Apple MacOS root access flaw

November 29, 2017
apple macos security

20 hours ago, Lemi Orhan Ergin, a software craftsman from Turkey, tweeted Apple to draw the latter’s attention to a security issue. It was not a vulnerability that required advanced skills to exploit.

Yes, one could simply enter the user name root without any password at the login prompt of MacOS High Sierra and administrative access would be granted. Users from a Unix background are familiar with the term root1 superuser. It’s akin to Microsoft Windows administrator if that makes it simpler for non-Unix, non-Linux, non-MacOS users.

The hours that followed resulted in a social network frenzy with users confirming that they indeed got superuser access following Lemi’s instructions. The news spread online from Twitter to Reddit2, WIRED3, Computer World4, CNET5, Business Insider6 and many more. I’m sure you can find the stories elsewhere written in various flavours.

I’m not a Mac user and I do not have a MacOS High Sierra within reach in order to reproduce the root access flaw. However, my developer colleague and friend Sandeep Ramgolam tested it and posted a video on his Twitter account.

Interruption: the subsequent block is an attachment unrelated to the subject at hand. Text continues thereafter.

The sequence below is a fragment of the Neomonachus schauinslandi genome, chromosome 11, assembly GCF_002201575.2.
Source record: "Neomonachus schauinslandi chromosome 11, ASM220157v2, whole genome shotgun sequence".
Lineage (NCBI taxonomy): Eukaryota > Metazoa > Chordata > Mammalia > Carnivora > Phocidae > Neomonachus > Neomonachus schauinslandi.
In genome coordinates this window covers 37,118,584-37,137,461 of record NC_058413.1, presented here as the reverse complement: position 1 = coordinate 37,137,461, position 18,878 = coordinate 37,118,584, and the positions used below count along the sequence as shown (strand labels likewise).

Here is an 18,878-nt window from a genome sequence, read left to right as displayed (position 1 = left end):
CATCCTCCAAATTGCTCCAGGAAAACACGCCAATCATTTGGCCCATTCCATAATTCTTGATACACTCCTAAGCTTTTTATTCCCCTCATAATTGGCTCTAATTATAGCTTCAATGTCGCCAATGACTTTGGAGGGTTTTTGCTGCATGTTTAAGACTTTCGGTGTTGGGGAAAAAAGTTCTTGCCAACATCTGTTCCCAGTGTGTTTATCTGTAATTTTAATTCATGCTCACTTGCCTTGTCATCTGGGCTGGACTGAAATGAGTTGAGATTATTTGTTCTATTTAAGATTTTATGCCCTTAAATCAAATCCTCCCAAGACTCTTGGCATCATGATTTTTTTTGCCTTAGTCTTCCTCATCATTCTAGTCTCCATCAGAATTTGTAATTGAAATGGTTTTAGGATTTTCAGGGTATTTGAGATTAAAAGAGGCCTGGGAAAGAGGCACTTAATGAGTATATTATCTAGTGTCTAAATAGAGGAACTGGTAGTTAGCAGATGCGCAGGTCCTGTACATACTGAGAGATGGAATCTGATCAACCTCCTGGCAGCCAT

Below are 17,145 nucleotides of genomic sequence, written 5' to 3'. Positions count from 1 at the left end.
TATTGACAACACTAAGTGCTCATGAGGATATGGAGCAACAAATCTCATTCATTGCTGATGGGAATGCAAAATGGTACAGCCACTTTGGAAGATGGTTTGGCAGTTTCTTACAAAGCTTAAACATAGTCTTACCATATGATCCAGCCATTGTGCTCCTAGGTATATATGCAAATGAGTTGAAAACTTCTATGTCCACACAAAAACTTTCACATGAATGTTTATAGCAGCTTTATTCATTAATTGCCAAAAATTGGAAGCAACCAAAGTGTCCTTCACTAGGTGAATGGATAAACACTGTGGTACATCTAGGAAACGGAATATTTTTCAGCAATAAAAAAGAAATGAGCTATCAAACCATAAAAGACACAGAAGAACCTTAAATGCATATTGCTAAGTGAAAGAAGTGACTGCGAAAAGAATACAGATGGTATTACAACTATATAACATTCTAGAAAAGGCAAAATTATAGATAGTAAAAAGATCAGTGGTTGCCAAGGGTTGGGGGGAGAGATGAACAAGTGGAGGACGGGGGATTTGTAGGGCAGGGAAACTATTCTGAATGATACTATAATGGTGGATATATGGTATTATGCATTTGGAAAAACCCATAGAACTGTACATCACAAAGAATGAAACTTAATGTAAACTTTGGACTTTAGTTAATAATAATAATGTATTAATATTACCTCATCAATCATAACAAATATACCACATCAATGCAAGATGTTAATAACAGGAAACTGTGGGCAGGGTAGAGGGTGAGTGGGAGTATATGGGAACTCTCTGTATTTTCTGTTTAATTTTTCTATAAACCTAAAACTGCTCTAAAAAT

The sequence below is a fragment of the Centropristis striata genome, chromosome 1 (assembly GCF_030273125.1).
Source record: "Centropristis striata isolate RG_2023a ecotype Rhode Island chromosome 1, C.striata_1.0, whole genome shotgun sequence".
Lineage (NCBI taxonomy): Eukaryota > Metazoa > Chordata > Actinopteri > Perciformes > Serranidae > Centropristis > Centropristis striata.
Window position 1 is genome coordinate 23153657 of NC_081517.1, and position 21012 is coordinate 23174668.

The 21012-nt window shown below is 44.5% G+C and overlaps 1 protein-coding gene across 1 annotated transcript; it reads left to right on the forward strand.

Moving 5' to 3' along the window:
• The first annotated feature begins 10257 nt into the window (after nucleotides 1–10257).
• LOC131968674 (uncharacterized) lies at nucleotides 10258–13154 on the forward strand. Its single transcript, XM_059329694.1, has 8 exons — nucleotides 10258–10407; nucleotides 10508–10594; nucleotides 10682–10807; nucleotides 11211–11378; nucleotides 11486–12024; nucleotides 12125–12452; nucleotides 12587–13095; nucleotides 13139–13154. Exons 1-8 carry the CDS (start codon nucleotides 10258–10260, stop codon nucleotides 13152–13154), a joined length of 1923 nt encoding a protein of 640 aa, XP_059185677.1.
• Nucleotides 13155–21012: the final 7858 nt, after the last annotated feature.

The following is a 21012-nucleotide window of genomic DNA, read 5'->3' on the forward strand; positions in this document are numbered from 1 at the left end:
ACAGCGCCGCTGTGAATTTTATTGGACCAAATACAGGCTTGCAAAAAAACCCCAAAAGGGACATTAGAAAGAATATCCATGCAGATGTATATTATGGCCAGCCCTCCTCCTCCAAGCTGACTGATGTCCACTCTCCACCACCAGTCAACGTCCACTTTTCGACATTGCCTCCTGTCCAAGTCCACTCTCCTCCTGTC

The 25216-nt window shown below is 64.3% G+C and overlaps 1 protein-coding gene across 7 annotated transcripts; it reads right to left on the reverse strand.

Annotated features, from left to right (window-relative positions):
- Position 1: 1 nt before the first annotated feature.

Quick Fix

I imagine you’re like jaws dropped in astonishment, uncertainty, amusement and perhaps even fear. You’re surely wondering how to fix it, whether Apple has reacted and released a patch yet, etc? The good news is that a quick workaraound is as simple as setting a password for the root account. Until Apple patches the flaw, a strong root password could save you from unnecessary trouble by annoying classmates, colleagues, etc who have fun posting from other people’s computers.

At the time of writing this blog post there was still no reaction from Apple. In fact, if you’d be curious enough and would want to tag Apple in Tweets, know that Apple has not ever tweeted. 🤔

Apple Twitter account


CVE-2017-13872 was assigned to macOS High Sierra with the following description7;

An issue was discovered in certain Apple products. macOS High Sierra before Security Update 2017-001 is affected. The issue involves the "Directory Utility" component. It allows attackers to obtain administrator access without a password via certain interactions involving entry of the root user name.

Apple published8 Security Update 2017-001.

Available for: macOS High Sierra 10.13.1
Not impacted: macOS Sierra 10.12.6 and earlier
Impact: An attacker may be able to bypass administrator authentication without supplying the administrator’s password
Description: A logic error existed in the validation of credentials. This was addressed with improved credential validation.

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